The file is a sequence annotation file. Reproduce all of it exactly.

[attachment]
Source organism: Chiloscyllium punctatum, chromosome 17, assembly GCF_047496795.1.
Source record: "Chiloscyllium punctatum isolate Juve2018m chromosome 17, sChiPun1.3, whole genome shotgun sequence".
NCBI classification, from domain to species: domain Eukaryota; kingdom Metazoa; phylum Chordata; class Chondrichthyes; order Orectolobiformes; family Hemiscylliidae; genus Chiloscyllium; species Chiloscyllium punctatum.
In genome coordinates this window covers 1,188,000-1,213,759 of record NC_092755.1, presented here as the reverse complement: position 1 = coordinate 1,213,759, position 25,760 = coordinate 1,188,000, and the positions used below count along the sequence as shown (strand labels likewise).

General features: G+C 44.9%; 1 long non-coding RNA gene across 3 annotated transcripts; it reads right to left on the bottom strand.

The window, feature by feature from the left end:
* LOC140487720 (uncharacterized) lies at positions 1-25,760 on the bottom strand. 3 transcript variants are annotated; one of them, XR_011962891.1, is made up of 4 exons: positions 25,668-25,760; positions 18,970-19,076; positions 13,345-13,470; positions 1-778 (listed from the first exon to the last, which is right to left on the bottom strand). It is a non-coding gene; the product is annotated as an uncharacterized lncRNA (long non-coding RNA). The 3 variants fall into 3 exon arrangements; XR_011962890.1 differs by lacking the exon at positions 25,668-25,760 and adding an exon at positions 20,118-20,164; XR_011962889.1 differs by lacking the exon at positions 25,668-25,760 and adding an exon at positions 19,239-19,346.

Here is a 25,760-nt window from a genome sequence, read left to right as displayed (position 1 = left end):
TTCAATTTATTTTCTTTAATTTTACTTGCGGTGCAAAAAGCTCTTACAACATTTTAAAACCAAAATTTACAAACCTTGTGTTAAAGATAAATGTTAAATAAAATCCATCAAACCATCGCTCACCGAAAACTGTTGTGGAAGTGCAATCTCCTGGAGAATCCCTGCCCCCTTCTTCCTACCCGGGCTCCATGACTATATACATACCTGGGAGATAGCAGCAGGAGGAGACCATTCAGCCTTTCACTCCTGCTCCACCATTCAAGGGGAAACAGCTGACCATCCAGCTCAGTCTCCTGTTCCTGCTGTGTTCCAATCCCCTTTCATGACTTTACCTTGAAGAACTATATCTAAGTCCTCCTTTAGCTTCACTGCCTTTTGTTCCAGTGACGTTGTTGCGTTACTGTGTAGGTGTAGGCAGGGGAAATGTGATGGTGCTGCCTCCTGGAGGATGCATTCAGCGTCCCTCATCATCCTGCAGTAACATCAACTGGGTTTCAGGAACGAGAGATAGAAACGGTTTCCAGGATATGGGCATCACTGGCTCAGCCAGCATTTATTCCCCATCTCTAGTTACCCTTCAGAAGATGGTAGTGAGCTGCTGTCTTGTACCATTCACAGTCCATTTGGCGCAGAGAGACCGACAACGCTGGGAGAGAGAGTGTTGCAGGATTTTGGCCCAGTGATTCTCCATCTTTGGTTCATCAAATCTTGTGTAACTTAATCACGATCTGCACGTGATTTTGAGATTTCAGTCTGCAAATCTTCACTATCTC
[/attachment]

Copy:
Source organism: Chiloscyllium punctatum, chromosome 17, assembly GCF_047496795.1.
Source record: "Chiloscyllium punctatum isolate Juve2018m chromosome 17, sChiPun1.3, whole genome shotgun sequence".
NCBI classification, from domain to species: domain Eukaryota; kingdom Metazoa; phylum Chordata; class Chondrichthyes; order Orectolobiformes; family Hemiscylliidae; genus Chiloscyllium; species Chiloscyllium punctatum.
In genome coordinates this window covers 1,188,000-1,213,759 of record NC_092755.1, presented here as the reverse complement: position 1 = coordinate 1,213,759, position 25,760 = coordinate 1,188,000, and the positions used below count along the sequence as shown (strand labels likewise).

General features: G+C 44.9%; 1 long non-coding RNA gene across 3 annotated transcripts; it reads right to left on the bottom strand.

The window, feature by feature from the left end:
* LOC140487720 (uncharacterized) lies at positions 1-25,760 on the bottom strand. 3 transcript variants are annotated; one of them, XR_011962891.1, is made up of 4 exons: positions 25,668-25,760; positions 18,970-19,076; positions 13,345-13,470; positions 1-778 (listed from the first exon to the last, which is right to left on the bottom strand). It is a non-coding gene; the product is annotated as an uncharacterized lncRNA (long non-coding RNA). The 3 variants fall into 3 exon arrangements; XR_011962890.1 differs by lacking the exon at positions 25,668-25,760 and adding an exon at positions 20,118-20,164; XR_011962889.1 differs by lacking the exon at positions 25,668-25,760 and adding an exon at positions 19,239-19,346.

Here is a 25,760-nt window from a genome sequence, read left to right as displayed (position 1 = left end):
TTCAATTTATTTTCTTTAATTTTACTTGCGGTGCAAAAAGCTCTTACAACATTTTAAAACCAAAATTTACAAACCTTGTGTTAAAGATAAATGTTAAATAAAATCCATCAAACCATCGCTCACCGAAAACTGTTGTGGAAGTGCAATCTCCTGGAGAATCCCTGCCCCCTTCTTCCTACCCGGGCTCCATGACTATATACATACCTGGGAGATAGCAGCAGGAGGAGACCATTCAGCCTTTCACTCCTGCTCCACCATTCAAGGGGAAACAGCTGACCATCCAGCTCAGTCTCCTGTTCCTGCTGTGTTCCAATCCCCTTTCATGACTTTACCTTGAAGAACTATATCTAAGTCCTCCTTTAGCTTCACTGCCTTTTGTTCCAGTGACGTTGTTGCGTTACTGTGTAGGTGTAGGCAGGGGAAATGTGATGGTGCTGCCTCCTGGAGGATGCATTCAGCGTCCCTCATCATCCTGCAGTAACATCAACTGGGTTTCAGGAACGAGAGATAGAAACGGTTTCCAGGATATGGGCATCACTGGCTCAGCCAGCATTTATTCCCCATCTCTAGTTACCCTTCAGAAGATGGTAGTGAGCTGCTGTCTTGTACCATTCACAGTCCATTTGGCGCAGAGAGACCGACAACGCTGGGAGAGAGAGTGTTGCAGGATTTTGGCCCAGTGATTCTCCATCTTTGGTTCATCAAATCTTGTGTAACTTAATCACGATCTGCACGTGATTTTGAGATTTCAGTCTGCAAATCTTCACTATCTC